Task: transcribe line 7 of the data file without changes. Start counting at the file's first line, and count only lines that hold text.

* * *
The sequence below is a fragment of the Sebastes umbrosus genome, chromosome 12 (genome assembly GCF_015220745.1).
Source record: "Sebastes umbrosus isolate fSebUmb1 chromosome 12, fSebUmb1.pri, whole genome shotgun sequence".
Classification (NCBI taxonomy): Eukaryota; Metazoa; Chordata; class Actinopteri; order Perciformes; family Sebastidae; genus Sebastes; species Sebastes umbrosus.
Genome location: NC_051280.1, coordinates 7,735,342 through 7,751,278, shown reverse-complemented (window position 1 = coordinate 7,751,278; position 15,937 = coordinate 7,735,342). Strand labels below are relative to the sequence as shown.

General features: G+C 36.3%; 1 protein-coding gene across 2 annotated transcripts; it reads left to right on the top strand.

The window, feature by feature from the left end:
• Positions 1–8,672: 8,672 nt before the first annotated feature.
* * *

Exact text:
• Positions 1–8,672: 8,672 nt before the first annotated feature.